The Crowd: our newest weapon in the fight against Alzheimer’s

Alzheimer’s research breakthroughs cannot come fast enough, which is why we need approaches that break the rules and find new proactive ways to fight the disease that affects all of us. In this guest post, Egle M. Ramanauskaite of the Human Computation Institute (HCI), tells us how a new Alzheimer’s citizen science game – Stall Catchers – is aiming to achieve just that.

Everyone can have a direct impact on fighting Alzheimer’s through science. How? By joining the community of Stall Catchers – the first online game to crowdsource Alzheimer’s disease (AD) research.

Stall Catchers is a product of EyesOnALZ – a first of its kind Alzheimer’s citizen science project at the HCI. EyesOnALZ is based on research being done at the Schaffer-Nishimura Lab (Cornell Dept. of Biomedical Engineering), where recent breakthroughs have been made in understanding the effects of reduced blood flow in Alzheimer’s.

Data analysis is so time-consuming that each research question takes at least a year to answer.

The group has discovered that stalls – clogged blood vessels where blood is no longer flowing – could be heavily involved in the development and progression of AD, which seemed like a promising path toward finding new treatment targets. In fact, the researchers have demonstrated that blocking the stalls restores blood flow to the brain and reduces cognitive symptoms of Alzheimer’s in mice.

Unfortunately, the data analysis is so time-consuming that each research question takes at least a year to answer. At this rate, it would take decades to get close to a cure.

However, this is the kind of problem that could be solved using citizen science.

“When I saw the specific visual tasks involved, I immediately realized they were the kind of data already being explored in successful citizen science projects, and we could follow a very similar path to speeding up the research,” – says Dr. Pietro Michelucci, Director of the HCI.

For the first time, citizen science is poised to make a difference in Alzheimer’s research.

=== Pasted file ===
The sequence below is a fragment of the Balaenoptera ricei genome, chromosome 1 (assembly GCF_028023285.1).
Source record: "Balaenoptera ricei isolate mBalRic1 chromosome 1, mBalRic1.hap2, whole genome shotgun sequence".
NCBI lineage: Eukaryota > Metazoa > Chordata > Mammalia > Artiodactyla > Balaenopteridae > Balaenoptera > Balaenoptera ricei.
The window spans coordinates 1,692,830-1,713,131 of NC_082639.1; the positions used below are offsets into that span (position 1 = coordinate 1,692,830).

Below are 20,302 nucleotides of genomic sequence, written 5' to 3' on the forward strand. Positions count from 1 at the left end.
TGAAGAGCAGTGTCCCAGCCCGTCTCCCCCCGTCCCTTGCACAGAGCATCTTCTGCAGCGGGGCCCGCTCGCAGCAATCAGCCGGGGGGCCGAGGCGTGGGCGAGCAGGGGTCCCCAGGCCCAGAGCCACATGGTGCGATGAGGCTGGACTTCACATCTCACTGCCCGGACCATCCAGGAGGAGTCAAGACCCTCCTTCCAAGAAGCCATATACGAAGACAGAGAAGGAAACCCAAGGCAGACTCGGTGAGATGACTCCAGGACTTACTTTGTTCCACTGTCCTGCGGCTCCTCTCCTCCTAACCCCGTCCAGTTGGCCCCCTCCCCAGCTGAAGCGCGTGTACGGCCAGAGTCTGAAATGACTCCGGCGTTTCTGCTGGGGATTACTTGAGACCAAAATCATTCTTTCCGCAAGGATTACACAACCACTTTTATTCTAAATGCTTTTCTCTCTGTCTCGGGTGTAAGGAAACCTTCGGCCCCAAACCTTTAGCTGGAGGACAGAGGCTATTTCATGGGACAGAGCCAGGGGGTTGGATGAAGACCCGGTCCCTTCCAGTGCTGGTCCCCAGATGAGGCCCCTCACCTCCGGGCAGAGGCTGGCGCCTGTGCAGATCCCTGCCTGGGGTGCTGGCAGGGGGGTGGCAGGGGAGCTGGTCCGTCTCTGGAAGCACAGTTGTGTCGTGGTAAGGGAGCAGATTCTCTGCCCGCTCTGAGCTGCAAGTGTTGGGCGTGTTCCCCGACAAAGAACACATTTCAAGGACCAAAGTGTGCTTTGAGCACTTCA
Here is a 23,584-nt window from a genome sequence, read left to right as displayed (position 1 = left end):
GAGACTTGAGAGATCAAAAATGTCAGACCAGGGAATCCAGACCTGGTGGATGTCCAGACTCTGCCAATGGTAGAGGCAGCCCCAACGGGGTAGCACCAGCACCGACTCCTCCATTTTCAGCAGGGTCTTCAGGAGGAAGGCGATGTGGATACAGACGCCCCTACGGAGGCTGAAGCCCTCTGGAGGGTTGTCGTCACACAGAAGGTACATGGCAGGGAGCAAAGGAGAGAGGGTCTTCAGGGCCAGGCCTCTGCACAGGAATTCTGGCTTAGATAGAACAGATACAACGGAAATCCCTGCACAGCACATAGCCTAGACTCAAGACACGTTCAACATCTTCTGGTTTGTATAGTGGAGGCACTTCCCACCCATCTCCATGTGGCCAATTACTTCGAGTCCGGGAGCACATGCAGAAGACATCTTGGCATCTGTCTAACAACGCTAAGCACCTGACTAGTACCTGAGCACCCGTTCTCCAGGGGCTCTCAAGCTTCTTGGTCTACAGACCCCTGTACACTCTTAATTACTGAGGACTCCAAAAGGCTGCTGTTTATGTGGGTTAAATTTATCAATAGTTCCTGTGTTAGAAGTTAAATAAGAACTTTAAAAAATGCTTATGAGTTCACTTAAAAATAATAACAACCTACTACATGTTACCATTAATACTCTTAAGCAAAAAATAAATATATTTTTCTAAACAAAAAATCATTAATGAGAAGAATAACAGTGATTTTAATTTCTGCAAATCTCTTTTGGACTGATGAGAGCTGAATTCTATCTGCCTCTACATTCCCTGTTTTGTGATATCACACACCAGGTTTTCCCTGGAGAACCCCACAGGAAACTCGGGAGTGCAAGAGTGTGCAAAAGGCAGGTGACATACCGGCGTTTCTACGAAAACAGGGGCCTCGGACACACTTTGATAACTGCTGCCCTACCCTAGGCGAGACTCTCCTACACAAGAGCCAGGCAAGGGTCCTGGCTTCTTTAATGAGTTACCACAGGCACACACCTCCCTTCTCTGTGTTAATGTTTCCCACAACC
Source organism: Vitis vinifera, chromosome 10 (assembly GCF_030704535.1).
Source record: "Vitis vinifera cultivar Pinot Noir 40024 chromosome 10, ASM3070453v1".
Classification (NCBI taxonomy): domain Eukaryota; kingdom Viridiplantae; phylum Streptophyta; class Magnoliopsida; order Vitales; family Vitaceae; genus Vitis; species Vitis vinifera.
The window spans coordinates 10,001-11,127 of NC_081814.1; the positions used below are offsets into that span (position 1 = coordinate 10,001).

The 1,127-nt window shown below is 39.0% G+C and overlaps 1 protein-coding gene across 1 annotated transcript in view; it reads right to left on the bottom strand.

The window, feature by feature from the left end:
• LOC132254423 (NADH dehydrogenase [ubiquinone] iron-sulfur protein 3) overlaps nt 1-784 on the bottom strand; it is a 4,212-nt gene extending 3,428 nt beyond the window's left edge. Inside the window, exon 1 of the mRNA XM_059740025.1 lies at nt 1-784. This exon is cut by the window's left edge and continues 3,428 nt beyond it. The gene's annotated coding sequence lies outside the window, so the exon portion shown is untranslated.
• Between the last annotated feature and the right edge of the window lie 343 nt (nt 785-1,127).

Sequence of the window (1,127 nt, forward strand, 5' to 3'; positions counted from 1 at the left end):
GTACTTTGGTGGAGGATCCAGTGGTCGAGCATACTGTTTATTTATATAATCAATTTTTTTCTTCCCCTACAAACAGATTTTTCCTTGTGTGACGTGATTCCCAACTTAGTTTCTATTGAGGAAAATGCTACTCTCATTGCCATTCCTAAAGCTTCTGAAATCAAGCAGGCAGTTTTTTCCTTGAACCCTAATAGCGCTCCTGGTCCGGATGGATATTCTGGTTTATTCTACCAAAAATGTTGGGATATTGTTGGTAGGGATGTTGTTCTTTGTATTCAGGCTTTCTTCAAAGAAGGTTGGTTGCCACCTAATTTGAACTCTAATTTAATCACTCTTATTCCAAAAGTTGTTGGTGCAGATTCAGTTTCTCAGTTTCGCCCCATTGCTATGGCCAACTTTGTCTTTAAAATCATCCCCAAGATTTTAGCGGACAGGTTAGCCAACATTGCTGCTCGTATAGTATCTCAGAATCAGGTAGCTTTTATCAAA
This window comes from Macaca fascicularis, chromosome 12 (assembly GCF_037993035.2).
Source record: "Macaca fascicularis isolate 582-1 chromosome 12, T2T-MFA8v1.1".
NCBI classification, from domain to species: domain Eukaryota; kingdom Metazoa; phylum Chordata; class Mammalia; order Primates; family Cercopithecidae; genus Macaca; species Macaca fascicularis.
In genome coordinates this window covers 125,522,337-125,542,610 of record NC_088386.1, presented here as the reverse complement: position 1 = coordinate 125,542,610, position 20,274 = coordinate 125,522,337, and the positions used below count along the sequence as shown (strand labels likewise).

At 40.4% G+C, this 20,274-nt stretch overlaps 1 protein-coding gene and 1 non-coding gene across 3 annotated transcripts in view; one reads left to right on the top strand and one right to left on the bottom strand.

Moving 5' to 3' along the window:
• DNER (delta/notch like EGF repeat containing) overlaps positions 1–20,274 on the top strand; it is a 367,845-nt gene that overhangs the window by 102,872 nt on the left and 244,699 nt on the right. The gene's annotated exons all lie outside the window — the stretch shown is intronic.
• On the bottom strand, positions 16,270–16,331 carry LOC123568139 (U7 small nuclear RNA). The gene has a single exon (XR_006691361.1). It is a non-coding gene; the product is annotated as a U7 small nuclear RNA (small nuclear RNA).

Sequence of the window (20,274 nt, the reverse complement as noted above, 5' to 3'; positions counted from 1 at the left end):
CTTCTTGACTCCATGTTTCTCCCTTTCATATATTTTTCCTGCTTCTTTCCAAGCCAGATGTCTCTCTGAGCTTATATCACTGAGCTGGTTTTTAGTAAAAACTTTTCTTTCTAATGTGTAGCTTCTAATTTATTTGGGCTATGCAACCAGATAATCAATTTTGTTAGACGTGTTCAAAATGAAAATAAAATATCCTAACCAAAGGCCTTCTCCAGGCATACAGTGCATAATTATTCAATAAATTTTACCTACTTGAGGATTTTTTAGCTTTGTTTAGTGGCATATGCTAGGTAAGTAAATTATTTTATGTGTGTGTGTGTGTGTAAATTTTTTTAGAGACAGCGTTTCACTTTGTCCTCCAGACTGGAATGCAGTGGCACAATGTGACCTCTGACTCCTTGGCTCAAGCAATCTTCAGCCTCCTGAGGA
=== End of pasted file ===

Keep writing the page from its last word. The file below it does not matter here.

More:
Citizen science – public participation in the scientific process – has been successfully applied in various fields, including astrophysics, molecular biology, genetics and others. For the first time, citizen science is poised to make a difference in Alzheimer’s research too. Far more than just fast-tracking data analysis, we soon realized this could be a way to empower anyone to have a direct impact on fighting a disease that affects them or their loved ones.

As of the beginning of this year, our innovative approach to Alzheimer’s research had been funded by the BrightFocus Foundation (the official society of Molecular Neurodegeneration).

“Although this is changing, there remains significant skepticism in the scientific community about the validity of crowd-based data analysis,” – says Dr. Michelucci. “Fortunately, BrightFocus has a longstanding culture of innovation that overrides such preconceptions, and sees promise in this approach.”

Just over a month ago the first game of the EyesOnALZ project, Stall Catchers, was released to the public.

Stall Catchers is based on using a “virtual microscope” to analyze layers of images from a real mouse brain, identifying each individual capillary as flowing or stalled. The game has already been played by over 1,300 participants, with more than 130,000 vessels analyzed in just 6 weeks’ time.


The game is currently undergoing a “validation study” to test the hypothesis that crowd-based answers are just as good as those of experts. However, our preliminary results make us fairly confident that the crowd answers are indeed as good as or even better than expert ones.

“In Stall Catchers, we rely on consensus algorithms, which combine answers from many people to get one expert-like answer,”- says Dr. Michelucci, “even if any participants make a few mistakes, the wisdom of the Crowd prevails.”

Even if any participants make a few mistakes, the wisdom of the Crowd prevails.

Currently, we are developing new features at Stall Catchers that will show participants exactly how their efforts connect to the research, how much their efforts are advancing the science of AD, what questions they are helping to answer, and how those answers get us closer to identifying a treatment.

But the data is just part of the picture. We are extremely optimistic about the potential of Stall Catchers to accelerate Alzheimer’s research and treatment discovery, all the while creating opportunities for the participants to learn about the disease and the process behind it.

Most importantly, we hope this approach will empower everyone – caregivers, family members, and even Alzheimer’s patients themselves – to contribute directly to a possible treatment that could make a difference for them or their loved ones.

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